Forty years ago saw the culmination of the first manned lunar landing when intrepid space explorers Stretch Armstrong and Buzz Lightyear and the other one went to the moon.
These three famous Argonauts set out in their massive Saturn V1 Rocket after it was carefully aimed at the moon. Obviously, the mission had to be undertaken at night. After the customary countdown the huge craft lifted off and flew into space while bits fell off. Eventually the three men were left with just two tiny bits of spaceship. They then each tried to do a three-point-turn in one of the bits to see who was going to take it down to the lunar surface.
One man had to stay behind and watch the main bit of spaceship, Columbo, while the others were gone. Stretch and Buzz proved to be the best flyers, so off they went in the landing module, called Eagle because it had three legs, and it landed on the moon, splashing down into the Sea of Tranquillity on July 20th 1969.
The next day was nice so they decided to go for a walk. Stretch went out the hatch first and down the ladder. When he reached the bottom he uttered the now famous line: "This is one small step for man - One giant leap for Mankind." He then made the small step onto the moon, which, because of the reduced gravity, turned into a giant leap, just as he had predicted.
After several walks on the astroturf by the two men, they fixed a metal plaque to one of the legs of the Eagle bearing the inscription: "HERE MEN FROM THE PLANET EARTH FIRST SET FOOT UPON THE MOON JULY 1969 A.D. WE CAME IN PEACE FOR ALL MANKIND." This meant they had to leave the Eagle's legs behind when they flew back up to Columbo.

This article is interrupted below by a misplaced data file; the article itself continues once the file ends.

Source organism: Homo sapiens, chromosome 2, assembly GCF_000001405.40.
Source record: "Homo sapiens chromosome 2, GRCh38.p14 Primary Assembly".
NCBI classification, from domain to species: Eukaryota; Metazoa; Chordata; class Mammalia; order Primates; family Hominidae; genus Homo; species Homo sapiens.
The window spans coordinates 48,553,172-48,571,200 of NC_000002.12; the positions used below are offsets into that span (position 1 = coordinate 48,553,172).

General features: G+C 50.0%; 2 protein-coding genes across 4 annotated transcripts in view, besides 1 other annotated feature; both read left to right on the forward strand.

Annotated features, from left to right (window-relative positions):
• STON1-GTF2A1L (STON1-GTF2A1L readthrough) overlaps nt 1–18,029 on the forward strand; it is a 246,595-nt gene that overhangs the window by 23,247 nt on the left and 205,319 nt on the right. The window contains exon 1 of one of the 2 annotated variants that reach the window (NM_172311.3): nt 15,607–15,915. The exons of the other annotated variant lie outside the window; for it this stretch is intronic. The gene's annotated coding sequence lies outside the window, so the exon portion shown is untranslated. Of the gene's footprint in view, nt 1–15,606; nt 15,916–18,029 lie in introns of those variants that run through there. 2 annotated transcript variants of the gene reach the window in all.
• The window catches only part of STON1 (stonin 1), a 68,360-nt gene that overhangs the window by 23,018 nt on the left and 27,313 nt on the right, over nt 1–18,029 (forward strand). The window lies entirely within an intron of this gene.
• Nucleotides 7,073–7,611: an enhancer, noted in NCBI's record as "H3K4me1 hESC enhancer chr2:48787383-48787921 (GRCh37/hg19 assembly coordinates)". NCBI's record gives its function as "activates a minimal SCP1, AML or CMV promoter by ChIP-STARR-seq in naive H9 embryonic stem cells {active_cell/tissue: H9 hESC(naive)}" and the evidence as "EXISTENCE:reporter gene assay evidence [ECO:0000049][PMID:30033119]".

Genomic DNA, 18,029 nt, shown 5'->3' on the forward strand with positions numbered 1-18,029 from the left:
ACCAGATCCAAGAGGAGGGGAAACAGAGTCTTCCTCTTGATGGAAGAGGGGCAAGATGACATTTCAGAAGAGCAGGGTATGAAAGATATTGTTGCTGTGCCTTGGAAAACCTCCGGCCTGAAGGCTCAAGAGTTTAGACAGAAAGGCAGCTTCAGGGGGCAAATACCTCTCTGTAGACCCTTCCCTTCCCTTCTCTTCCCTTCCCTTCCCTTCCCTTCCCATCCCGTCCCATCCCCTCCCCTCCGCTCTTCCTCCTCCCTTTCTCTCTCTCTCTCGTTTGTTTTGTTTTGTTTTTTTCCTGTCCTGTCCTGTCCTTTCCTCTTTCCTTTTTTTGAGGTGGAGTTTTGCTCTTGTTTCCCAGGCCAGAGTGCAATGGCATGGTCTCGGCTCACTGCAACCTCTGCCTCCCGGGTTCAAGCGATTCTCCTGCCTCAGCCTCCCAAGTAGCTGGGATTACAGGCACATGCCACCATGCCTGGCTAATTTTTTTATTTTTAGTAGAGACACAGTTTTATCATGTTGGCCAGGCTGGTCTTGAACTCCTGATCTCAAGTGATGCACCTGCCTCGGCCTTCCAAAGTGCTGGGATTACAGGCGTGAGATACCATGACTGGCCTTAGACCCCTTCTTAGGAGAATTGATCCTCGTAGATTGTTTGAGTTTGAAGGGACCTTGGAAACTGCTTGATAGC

After meeting up with the other man, they decided it might be best if they all went home in one vehicle. They left Eagle behind as it had no legs anyway, and flew back to Earth in Columbo. They had to go right round the moon and the earth on the way back because of the one-way system, and some more bits fell off. A massive heater on one side of the space capsule was then used to burn a hole through the ozone layer so they could get back into the atmosphere. Unfortunately they missed all the land, but luckily a passing helicopter fished them out of the sea.
We all owe a debt of gratitude to those three brave men, and all the others involved in the monumental Apollo 11 mission. Without them we would have no non-stick pans, Velcro or pens that can write upside down.